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June 21, 2011

Carbon tax would need to be $60 per tonne…

This from those noted communists and techno-phobes at the Australian Financial Review (21 June 2011)

$60 will cut it: energy experts
by Matthew Dunckley

Energy experts have warned that a carbon price must be higher than that already flagged by the government to produce the desired shift in the shape of Australia’s energy generation.
The federal government is in negotiations with the independents and the Greens to strike the price that the nation’s top greenhouse gas emitters will pay, but the government has already indicated the starting price will be much less than $40 per tonne.
Creative Energy Solutions director Carl Daley said if the government still wanted to achieve a 5 per cent cut in emissions by 2020 compared to 2000 levels, as signalled under the junked carbon pollution reduction scheme, it would need to put a much higher price on carbon.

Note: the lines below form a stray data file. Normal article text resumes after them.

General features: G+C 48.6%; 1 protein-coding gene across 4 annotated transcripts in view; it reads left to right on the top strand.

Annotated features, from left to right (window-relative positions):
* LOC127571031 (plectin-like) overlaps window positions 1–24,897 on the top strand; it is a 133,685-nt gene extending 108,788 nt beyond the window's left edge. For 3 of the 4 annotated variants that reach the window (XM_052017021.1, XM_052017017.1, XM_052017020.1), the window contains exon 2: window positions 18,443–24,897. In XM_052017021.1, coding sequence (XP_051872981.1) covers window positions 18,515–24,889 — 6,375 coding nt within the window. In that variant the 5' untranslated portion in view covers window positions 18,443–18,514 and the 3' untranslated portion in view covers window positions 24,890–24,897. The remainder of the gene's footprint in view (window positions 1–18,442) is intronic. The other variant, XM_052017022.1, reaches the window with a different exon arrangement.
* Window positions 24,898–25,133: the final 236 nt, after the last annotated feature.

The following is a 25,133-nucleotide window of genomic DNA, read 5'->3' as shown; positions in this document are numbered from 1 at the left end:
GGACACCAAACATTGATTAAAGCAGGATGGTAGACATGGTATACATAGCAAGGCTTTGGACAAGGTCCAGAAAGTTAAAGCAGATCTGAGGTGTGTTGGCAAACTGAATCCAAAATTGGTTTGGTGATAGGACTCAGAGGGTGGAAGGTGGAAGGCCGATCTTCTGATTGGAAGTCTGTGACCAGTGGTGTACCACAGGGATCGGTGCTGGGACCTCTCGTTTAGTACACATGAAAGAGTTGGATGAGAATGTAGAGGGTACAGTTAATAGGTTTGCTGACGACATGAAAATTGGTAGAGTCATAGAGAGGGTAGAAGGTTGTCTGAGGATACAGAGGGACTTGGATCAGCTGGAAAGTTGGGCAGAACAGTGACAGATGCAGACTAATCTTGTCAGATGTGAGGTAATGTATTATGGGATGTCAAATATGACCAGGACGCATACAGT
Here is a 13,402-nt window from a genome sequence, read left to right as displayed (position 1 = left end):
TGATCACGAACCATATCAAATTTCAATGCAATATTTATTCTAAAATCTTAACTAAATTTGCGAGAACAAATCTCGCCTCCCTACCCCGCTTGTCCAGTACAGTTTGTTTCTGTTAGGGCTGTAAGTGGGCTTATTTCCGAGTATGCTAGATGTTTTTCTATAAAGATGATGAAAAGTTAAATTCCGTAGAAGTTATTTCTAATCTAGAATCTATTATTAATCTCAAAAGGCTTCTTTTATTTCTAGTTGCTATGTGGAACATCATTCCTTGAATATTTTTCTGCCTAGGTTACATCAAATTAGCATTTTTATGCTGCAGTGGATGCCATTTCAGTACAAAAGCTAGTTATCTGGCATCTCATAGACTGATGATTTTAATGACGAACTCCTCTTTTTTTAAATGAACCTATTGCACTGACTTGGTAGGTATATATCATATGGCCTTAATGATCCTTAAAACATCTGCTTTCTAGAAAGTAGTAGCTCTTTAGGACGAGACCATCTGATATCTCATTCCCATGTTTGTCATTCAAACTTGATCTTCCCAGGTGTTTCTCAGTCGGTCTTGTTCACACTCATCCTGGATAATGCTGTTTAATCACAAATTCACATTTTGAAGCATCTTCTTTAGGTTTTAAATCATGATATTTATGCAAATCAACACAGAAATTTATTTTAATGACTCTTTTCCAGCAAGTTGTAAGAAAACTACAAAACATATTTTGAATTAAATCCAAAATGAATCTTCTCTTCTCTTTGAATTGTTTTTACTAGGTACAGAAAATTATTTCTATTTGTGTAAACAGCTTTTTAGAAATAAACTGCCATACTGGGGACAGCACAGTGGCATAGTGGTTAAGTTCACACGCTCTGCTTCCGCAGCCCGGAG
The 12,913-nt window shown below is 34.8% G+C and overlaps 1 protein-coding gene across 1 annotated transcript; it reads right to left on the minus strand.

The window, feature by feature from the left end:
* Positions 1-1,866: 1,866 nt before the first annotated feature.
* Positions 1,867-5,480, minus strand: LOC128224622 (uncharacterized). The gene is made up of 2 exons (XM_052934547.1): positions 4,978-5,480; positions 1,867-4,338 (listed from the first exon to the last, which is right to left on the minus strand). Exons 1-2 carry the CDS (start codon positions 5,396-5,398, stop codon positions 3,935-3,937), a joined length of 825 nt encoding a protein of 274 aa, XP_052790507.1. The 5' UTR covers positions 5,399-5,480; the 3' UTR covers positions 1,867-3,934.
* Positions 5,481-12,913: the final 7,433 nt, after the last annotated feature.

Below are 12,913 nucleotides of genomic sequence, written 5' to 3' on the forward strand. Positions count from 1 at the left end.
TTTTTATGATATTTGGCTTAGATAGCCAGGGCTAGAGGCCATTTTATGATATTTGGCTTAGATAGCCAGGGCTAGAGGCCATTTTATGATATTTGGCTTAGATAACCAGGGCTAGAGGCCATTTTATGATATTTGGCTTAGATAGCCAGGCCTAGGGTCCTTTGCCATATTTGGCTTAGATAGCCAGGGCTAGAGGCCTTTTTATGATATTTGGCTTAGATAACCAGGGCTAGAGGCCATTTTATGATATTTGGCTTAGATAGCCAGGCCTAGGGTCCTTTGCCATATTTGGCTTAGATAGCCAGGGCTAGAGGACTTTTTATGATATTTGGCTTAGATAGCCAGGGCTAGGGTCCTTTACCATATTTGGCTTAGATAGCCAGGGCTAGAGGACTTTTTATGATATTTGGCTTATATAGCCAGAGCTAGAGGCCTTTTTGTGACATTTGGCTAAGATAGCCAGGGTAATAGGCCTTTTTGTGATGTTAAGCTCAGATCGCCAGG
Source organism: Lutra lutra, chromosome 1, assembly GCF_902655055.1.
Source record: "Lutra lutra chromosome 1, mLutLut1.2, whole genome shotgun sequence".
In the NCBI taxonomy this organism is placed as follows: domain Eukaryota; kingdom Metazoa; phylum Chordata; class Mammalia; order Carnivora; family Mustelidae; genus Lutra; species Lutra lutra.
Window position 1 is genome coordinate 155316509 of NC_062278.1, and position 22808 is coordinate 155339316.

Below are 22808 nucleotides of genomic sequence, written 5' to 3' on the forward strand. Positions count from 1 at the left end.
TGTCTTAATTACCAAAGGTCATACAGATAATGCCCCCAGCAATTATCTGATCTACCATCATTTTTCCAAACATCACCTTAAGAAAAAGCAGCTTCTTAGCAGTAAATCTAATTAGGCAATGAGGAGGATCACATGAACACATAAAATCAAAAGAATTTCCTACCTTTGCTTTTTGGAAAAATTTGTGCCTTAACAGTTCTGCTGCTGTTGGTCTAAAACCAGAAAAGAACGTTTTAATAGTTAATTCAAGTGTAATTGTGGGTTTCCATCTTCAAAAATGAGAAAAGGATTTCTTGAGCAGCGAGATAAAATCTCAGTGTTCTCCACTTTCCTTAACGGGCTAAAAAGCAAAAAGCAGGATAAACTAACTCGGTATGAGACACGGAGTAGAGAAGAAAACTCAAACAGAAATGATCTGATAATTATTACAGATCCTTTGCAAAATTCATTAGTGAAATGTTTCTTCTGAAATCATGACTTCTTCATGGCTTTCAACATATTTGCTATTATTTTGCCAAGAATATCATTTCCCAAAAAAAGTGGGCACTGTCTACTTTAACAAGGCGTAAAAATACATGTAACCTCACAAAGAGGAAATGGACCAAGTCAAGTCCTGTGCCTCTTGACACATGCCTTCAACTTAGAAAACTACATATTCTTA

Pigs will fly.

June 21, 2011

Official: Oceans knackered

Richard Black from the BBC reports

The oceans are in a worse state than previously suspected, according to an expert panel of scientists.

In a new report, they warn that ocean life is “at high risk of entering a phase of extinction of marine species unprecedented in human history”.

They conclude that issues such as over-fishing, pollution and climate change are acting together in ways that have not previously been recognised. (emphasis added)

continues

You mean, if we start hacking away at complex systems that we don’t really understand, then there might be interactions and feedback loops that make for unpleasant surprises? Who knew?

June 21, 2011

Abbott sparks hilarity

Ah, the man is comedy gold. “We must have a referendum!!” he bellows. It gets him a few front pages, dominates the news (ltd) cycle. He then somewhat spoils the effect by admitting that if the vote doesn’t go the way he wants, he’ll ignore it

See here also.